South Africa joins the line of countries expressing concern over the use of private user data, such as India – a key market for WhatsApp – who asked the company to withdraw the new update from the country.

In parallel, Turkish President Recep Tayyip Erdogan completely dropped the app as a presidential communication tool in favor of homegrown instant messaging app BiP.

Many Turkish citizens also called for the boycott of the app on Twitter, using the hashtag #DeletingWhatsApp.

Even the head of the Turkish Presidential Digital Transformation Office, Ali Taha Koc, took to Twitter to voice his criticism over the instant messaging app’s privacy policy, and the exemption from the new data-sharing rules for users in the United Kingdom and the European Union.

It is worth mentioning that the sudden worldwide flare up against WhatsApp could be attributed to a deeply rooted problem of trust, or lack thereof.

Facebook has a notorious track record when it comes to digital privacy, to the extent of which its CEO Mark Zuckerberg has frequently testified in front of the U.S. Congress and EU Parliament for that matter.

While the company has clarified time and again that the update will not affect users when talking to friends and family, many refuse to give Facebook the benefit of the doubt.

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Soul App provides a glimpse into a wave of AI-powered social networking

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Of the various social networking apps that have made it easier to stay connected amid the pandemic, one of the social platforms that stands out is Soul App; a Shanghai-based application has recently come to North America, Japan, and South Korea.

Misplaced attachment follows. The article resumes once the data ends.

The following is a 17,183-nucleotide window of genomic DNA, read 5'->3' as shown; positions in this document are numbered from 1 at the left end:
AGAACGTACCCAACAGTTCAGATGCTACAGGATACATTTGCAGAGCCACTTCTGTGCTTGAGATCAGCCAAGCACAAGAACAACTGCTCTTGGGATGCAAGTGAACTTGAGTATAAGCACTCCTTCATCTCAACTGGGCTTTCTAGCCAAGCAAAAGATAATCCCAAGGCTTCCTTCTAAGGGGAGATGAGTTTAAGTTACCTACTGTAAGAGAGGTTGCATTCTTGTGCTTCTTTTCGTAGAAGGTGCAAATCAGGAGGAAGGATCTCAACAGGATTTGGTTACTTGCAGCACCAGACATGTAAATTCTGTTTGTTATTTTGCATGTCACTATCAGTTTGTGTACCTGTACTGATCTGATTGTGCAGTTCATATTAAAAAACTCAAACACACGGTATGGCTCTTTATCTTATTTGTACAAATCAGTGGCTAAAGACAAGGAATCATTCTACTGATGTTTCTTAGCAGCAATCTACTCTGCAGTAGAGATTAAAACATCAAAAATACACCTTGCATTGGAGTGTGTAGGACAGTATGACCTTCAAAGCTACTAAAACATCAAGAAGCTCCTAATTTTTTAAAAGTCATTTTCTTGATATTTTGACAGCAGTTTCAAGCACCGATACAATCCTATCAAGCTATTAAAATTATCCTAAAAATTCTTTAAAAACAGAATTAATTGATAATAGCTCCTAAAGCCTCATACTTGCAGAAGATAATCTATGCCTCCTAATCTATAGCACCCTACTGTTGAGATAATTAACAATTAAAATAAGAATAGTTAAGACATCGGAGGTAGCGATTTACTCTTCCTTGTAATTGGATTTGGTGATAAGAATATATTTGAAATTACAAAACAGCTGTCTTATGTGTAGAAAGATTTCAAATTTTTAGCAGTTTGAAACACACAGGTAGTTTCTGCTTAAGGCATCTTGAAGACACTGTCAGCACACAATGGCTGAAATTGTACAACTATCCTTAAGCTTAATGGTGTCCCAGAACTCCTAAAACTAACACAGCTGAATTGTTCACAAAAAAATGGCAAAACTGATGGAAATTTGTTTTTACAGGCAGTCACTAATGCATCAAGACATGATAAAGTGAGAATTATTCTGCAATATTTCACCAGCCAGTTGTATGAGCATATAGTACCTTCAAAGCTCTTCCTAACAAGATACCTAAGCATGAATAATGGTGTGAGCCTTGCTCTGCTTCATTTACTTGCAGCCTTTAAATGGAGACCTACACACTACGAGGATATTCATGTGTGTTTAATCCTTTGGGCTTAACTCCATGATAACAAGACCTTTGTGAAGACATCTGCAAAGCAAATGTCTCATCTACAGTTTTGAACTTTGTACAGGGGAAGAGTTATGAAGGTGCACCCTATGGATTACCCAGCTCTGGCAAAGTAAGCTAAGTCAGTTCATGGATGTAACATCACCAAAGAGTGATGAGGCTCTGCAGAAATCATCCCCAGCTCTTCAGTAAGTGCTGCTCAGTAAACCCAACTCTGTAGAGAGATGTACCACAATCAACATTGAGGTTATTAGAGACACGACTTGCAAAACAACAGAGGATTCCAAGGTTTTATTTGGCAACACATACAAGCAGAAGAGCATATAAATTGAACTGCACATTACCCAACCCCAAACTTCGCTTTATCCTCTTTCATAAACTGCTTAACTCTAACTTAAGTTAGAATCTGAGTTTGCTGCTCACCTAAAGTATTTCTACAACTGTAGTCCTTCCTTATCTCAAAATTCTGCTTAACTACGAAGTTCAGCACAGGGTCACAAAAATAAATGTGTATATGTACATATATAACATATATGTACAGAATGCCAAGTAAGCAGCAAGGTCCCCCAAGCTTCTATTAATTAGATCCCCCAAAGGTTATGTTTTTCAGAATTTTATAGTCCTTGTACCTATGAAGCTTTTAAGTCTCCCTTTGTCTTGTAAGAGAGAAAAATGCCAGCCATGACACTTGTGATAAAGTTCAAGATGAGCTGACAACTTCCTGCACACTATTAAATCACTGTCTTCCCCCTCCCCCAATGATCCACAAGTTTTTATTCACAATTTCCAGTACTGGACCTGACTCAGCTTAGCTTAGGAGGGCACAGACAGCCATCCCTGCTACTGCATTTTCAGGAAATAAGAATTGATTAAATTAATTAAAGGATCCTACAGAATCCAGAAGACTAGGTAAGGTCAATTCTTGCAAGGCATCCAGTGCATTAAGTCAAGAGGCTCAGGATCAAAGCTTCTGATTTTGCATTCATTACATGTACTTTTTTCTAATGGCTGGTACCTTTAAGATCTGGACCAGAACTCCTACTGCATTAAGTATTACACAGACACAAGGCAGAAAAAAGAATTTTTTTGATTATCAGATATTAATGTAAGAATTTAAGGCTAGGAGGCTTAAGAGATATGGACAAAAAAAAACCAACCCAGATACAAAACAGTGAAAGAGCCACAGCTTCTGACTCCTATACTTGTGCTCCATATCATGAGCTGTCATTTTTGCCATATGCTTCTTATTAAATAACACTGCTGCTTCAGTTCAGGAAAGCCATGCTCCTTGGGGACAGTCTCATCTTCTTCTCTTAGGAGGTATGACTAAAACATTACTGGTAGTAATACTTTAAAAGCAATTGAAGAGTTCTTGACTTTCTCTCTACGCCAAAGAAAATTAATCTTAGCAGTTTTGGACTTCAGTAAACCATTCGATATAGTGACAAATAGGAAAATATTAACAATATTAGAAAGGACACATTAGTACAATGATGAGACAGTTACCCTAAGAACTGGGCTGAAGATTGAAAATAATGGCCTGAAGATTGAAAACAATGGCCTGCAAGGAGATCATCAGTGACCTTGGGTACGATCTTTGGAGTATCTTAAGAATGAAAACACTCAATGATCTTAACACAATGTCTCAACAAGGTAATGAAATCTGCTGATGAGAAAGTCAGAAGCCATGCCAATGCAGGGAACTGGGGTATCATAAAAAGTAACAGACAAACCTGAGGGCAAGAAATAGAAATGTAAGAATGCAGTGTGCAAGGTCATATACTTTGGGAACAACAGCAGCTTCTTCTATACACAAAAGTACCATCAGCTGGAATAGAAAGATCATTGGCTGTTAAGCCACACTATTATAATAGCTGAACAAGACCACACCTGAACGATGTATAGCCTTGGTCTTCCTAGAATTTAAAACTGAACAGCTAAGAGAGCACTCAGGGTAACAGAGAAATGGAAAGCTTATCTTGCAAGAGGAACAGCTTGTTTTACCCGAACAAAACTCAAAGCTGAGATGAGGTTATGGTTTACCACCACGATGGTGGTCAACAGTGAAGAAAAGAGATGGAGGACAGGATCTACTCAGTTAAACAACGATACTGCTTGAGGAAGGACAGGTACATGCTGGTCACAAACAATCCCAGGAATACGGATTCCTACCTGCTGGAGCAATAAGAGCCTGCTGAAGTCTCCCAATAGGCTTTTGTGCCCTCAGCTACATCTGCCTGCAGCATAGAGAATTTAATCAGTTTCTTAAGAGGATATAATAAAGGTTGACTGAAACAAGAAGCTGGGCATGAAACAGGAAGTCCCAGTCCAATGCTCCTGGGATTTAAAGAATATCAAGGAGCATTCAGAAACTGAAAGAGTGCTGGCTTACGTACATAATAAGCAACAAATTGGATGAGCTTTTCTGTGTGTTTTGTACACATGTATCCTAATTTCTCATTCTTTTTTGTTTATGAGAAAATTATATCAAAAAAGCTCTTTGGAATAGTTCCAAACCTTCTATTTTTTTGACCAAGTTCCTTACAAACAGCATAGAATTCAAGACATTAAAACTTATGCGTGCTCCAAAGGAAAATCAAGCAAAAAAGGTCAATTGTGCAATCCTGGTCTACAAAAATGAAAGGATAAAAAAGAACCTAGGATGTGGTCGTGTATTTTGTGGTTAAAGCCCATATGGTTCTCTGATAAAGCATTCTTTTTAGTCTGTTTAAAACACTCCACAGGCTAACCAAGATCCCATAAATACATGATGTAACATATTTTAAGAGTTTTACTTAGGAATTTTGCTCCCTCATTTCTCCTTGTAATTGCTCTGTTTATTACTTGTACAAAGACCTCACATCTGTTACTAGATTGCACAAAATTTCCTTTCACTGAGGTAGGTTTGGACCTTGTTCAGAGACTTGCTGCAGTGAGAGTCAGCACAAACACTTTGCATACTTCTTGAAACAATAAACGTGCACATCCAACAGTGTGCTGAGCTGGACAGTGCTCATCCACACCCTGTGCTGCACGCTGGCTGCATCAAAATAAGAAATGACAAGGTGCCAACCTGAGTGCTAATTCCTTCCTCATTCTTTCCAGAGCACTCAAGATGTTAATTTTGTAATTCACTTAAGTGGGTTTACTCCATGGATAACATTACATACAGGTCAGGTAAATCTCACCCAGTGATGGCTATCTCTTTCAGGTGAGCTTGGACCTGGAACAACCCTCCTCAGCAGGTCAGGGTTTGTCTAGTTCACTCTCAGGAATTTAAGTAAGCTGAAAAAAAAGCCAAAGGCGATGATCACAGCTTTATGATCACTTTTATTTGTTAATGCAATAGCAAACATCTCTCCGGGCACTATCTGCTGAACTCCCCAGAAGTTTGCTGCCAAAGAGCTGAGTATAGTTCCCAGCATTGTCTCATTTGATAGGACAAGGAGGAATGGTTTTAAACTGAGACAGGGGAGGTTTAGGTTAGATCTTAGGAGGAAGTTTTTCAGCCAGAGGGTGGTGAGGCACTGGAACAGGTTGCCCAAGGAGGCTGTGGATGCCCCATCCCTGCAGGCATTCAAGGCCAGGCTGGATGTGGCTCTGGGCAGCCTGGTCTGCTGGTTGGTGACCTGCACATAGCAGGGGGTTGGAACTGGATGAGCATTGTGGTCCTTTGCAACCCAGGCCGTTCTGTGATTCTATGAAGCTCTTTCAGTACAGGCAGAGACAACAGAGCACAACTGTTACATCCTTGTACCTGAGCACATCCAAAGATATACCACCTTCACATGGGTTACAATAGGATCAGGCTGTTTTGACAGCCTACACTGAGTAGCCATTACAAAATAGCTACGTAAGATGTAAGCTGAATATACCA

The latest trend, such the fast-growing Clubhouse app highlights an emerging social media trend featuring technology-driven social platforms. Yet it still uses the basic model as Facebook, which involves circles of friends, with the distinction that Clubhouse requires only an invitation from an existing member to join the Club.

A social platform that is a little bit different is veteran, Soul App, launched in 2016 which would make it something of an antique, but for the fact it kept its backroom tech updated with Artificial Intelligence (AI) matching of members.

SOUL has benefited from the technological tide of the increasingly matured tech of big data and AI, a trend that helps transform social networking products.

“At a time when Internet-based technologies have penetrated every nook and cranny of life – and social life in particular – nearly 90 percent of Gen Z surveyed want to expand the ways they socialize,” SOUL said in a statement.

This was highlighted in Soul’s Generation Z’s Social Life Report.

SOUL noted that “most social networks fail to move away from the traditional model centered on pre-existing social circles putting younger users under social pressure who would otherwise express themselves freely and honestly.”

Albeit, with slow growth, the AI-powered social networking app has become quite popular, with more than 100 million registered users, and more than 30 million monthly active users, making it the top five most downloaded free social networking apps on the China App Store.

Unlike Chinese dating apps competitors Momo and Tantan, SOUL offers an alternative to superficial swipe culture. By taking profile pictures out of the equation, the Chinese dating app helps its Gen Z users find matches based on common interests, Jing Daily reported.

The AI-powered social networking platform offers users an “explore” feature to post personal statuses and to browse through other people’s posts. The simplicity of the platform’s interface is the main reason for its popularity. Additionally, the application has become a social media hub based on an algorithm-based recommendation system. 

The speedy algorithm-enabled interaction models cater to young people’s social needs. As the younger generation falls into the habit of spending fragmented, sporadic time online, their desire to seek a lifelong friend has been replaced by the pursuit of temporary, but equally meaningful, companionship.